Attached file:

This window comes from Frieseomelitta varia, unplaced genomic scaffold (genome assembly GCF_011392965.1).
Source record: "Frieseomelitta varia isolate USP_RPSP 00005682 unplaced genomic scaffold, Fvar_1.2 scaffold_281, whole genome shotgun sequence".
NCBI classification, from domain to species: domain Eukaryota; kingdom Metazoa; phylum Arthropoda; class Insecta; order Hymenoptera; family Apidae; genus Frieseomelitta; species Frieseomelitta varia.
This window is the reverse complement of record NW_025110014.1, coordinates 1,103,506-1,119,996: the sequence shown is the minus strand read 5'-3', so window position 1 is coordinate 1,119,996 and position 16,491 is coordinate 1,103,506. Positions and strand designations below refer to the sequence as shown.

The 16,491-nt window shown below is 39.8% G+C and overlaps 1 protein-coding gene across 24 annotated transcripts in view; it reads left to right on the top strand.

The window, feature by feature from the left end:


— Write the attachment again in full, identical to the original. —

This window comes from Frieseomelitta varia, unplaced genomic scaffold (genome assembly GCF_011392965.1).
Source record: "Frieseomelitta varia isolate USP_RPSP 00005682 unplaced genomic scaffold, Fvar_1.2 scaffold_281, whole genome shotgun sequence".
NCBI classification, from domain to species: domain Eukaryota; kingdom Metazoa; phylum Arthropoda; class Insecta; order Hymenoptera; family Apidae; genus Frieseomelitta; species Frieseomelitta varia.
This window is the reverse complement of record NW_025110014.1, coordinates 1,103,506-1,119,996: the sequence shown is the minus strand read 5'-3', so window position 1 is coordinate 1,119,996 and position 16,491 is coordinate 1,103,506. Positions and strand designations below refer to the sequence as shown.

The 16,491-nt window shown below is 39.8% G+C and overlaps 1 protein-coding gene across 24 annotated transcripts in view; it reads left to right on the top strand.

The window, feature by feature from the left end: